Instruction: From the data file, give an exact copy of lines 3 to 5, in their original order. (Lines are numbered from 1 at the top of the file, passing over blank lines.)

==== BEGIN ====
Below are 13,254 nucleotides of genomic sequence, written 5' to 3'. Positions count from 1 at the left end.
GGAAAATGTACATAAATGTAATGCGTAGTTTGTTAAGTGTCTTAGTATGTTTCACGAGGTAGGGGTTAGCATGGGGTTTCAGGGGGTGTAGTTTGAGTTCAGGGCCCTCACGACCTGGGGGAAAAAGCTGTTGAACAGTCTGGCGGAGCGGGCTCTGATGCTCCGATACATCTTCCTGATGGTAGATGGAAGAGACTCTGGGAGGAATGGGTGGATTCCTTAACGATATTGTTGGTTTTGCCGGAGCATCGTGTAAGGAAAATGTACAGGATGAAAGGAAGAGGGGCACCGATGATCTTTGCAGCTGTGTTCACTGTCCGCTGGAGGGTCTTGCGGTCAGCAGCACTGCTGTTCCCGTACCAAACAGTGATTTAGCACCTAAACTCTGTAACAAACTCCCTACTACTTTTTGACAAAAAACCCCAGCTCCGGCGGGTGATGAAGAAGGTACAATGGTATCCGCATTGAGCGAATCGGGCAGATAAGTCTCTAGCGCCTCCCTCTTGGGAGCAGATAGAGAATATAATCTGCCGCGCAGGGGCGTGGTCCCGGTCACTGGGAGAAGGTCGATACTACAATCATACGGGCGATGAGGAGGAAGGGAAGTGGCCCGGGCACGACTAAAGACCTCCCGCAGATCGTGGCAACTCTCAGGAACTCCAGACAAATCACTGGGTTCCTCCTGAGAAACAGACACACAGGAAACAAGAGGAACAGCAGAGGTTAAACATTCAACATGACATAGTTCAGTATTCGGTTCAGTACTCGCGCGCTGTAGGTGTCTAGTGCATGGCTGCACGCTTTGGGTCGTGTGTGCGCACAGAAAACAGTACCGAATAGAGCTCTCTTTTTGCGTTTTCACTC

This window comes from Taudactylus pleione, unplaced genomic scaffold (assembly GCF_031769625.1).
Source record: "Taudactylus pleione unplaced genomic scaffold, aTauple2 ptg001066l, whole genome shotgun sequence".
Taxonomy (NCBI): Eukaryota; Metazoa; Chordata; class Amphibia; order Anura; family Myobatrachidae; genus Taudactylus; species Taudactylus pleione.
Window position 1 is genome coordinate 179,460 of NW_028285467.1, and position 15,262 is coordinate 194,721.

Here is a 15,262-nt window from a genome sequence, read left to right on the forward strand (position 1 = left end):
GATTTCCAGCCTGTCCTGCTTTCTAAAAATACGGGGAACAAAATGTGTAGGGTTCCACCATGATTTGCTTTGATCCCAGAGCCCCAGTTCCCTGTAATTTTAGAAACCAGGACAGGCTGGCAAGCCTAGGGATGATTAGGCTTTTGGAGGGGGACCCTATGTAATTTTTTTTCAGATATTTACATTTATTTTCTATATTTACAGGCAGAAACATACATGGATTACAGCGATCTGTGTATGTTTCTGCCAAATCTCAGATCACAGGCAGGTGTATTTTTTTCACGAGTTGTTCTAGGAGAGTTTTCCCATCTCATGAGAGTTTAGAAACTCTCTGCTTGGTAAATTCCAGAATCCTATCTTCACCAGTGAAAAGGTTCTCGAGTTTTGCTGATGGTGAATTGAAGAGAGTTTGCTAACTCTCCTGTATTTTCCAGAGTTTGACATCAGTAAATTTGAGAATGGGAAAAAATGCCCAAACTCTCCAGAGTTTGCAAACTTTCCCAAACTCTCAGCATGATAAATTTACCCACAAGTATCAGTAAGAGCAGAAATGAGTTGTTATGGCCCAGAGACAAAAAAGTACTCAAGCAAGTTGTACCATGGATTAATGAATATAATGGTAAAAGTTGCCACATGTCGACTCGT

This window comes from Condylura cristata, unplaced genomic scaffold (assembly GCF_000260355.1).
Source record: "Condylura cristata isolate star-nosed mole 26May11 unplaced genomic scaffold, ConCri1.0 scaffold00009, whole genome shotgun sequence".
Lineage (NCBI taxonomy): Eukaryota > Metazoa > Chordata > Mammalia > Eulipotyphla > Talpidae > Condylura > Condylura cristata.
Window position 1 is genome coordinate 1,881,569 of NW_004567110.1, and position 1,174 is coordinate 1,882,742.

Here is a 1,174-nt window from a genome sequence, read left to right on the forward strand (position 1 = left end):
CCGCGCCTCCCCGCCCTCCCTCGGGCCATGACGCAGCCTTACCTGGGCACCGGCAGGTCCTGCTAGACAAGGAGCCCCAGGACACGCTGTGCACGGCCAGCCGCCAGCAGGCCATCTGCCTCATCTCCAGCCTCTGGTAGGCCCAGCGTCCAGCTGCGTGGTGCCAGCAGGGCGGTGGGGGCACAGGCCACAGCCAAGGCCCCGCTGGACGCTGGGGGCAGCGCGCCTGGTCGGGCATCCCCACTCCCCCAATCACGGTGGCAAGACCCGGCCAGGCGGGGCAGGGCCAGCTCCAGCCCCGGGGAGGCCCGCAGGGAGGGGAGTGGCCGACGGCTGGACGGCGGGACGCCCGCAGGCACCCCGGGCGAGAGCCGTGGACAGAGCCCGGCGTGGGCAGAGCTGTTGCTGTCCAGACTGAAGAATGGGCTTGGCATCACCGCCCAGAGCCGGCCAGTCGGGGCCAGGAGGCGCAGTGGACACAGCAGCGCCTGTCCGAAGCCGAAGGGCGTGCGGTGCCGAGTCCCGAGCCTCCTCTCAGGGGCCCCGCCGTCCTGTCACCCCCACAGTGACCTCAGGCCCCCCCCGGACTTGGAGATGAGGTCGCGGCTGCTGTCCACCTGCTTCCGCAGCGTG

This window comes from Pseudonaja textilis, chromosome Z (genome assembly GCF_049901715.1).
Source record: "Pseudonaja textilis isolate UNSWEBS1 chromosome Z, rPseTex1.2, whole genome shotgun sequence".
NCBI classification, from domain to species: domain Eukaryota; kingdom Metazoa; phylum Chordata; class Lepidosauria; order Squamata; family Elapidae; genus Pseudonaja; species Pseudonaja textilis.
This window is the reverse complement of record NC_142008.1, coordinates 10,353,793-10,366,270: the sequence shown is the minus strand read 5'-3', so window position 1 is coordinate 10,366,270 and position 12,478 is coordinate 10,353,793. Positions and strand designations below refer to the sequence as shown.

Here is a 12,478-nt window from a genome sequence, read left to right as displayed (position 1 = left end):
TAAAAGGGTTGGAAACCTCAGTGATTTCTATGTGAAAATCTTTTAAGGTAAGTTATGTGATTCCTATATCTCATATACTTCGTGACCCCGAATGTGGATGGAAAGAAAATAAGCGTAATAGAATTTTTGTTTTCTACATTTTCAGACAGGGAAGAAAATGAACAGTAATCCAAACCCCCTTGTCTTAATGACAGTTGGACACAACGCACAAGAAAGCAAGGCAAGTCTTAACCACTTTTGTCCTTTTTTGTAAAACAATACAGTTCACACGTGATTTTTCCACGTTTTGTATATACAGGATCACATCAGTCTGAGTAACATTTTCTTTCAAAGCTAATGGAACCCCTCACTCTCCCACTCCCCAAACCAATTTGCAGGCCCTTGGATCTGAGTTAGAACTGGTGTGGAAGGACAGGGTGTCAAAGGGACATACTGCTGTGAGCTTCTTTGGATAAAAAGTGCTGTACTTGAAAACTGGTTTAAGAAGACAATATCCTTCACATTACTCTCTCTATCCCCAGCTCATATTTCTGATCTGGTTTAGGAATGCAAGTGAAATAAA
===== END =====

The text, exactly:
This window comes from Taudactylus pleione, unplaced genomic scaffold (assembly GCF_031769625.1).
Source record: "Taudactylus pleione unplaced genomic scaffold, aTauple2 ptg001066l, whole genome shotgun sequence".
Taxonomy (NCBI): Eukaryota; Metazoa; Chordata; class Amphibia; order Anura; family Myobatrachidae; genus Taudactylus; species Taudactylus pleione.